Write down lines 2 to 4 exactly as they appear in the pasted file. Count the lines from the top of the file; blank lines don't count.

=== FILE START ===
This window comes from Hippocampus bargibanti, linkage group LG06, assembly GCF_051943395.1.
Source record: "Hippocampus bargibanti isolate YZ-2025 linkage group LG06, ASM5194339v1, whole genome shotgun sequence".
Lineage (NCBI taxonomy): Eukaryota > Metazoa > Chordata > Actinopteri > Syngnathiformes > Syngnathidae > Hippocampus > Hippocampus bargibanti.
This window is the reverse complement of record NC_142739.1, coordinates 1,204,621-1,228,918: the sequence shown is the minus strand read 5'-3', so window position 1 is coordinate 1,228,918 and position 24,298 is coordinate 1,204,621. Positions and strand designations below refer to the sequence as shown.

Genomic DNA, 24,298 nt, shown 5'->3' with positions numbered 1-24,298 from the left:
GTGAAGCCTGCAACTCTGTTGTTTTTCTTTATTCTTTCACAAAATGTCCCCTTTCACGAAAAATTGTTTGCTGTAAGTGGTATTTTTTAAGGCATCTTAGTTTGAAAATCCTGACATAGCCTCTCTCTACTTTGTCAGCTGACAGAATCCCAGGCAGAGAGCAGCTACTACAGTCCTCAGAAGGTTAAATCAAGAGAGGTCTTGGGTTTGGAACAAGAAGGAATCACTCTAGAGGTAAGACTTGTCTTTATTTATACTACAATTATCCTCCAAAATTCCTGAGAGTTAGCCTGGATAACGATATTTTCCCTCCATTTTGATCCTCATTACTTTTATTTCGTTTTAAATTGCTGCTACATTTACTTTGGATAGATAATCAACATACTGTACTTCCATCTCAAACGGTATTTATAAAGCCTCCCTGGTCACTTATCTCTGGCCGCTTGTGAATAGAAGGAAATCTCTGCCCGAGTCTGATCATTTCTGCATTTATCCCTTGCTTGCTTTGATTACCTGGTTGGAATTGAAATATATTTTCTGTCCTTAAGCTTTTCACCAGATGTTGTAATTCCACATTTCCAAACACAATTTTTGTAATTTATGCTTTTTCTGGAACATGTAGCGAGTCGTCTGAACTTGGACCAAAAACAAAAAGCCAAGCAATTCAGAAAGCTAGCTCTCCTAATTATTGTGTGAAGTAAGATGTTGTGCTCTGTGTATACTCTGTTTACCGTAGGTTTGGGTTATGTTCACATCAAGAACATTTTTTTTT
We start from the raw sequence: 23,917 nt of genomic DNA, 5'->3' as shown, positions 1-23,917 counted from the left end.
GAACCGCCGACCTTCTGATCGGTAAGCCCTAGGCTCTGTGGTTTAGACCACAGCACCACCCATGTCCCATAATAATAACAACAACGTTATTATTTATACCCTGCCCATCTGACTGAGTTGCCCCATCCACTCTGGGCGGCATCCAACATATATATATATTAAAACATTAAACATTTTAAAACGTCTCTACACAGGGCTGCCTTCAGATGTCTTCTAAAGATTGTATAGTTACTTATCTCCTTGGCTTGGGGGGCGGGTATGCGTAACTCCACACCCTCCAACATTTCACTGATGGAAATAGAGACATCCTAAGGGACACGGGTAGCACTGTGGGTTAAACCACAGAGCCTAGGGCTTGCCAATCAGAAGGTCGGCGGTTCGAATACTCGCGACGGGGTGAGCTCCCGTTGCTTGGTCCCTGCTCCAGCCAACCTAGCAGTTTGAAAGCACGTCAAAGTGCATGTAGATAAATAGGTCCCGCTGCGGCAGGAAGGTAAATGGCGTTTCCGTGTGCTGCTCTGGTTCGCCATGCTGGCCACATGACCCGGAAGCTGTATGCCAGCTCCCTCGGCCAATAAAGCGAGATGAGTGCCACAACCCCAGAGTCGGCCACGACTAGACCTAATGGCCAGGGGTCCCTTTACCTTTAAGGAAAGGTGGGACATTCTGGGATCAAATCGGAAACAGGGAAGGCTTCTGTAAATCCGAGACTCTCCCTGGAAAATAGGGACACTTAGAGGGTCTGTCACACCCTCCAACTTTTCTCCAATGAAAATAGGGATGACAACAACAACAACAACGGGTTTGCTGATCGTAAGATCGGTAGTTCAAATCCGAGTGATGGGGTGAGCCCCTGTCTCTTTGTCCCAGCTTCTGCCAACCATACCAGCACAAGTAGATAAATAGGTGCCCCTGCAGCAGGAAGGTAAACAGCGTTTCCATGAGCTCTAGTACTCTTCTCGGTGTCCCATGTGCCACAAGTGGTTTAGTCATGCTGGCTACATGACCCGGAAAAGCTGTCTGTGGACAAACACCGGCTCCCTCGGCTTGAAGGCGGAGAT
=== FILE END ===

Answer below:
Source record: "Hippocampus bargibanti isolate YZ-2025 linkage group LG06, ASM5194339v1, whole genome shotgun sequence".
Lineage (NCBI taxonomy): Eukaryota > Metazoa > Chordata > Actinopteri > Syngnathiformes > Syngnathidae > Hippocampus > Hippocampus bargibanti.
This window is the reverse complement of record NC_142739.1, coordinates 1,204,621-1,228,918: the sequence shown is the minus strand read 5'-3', so window position 1 is coordinate 1,228,918 and position 24,298 is coordinate 1,204,621. Positions and strand designations below refer to the sequence as shown.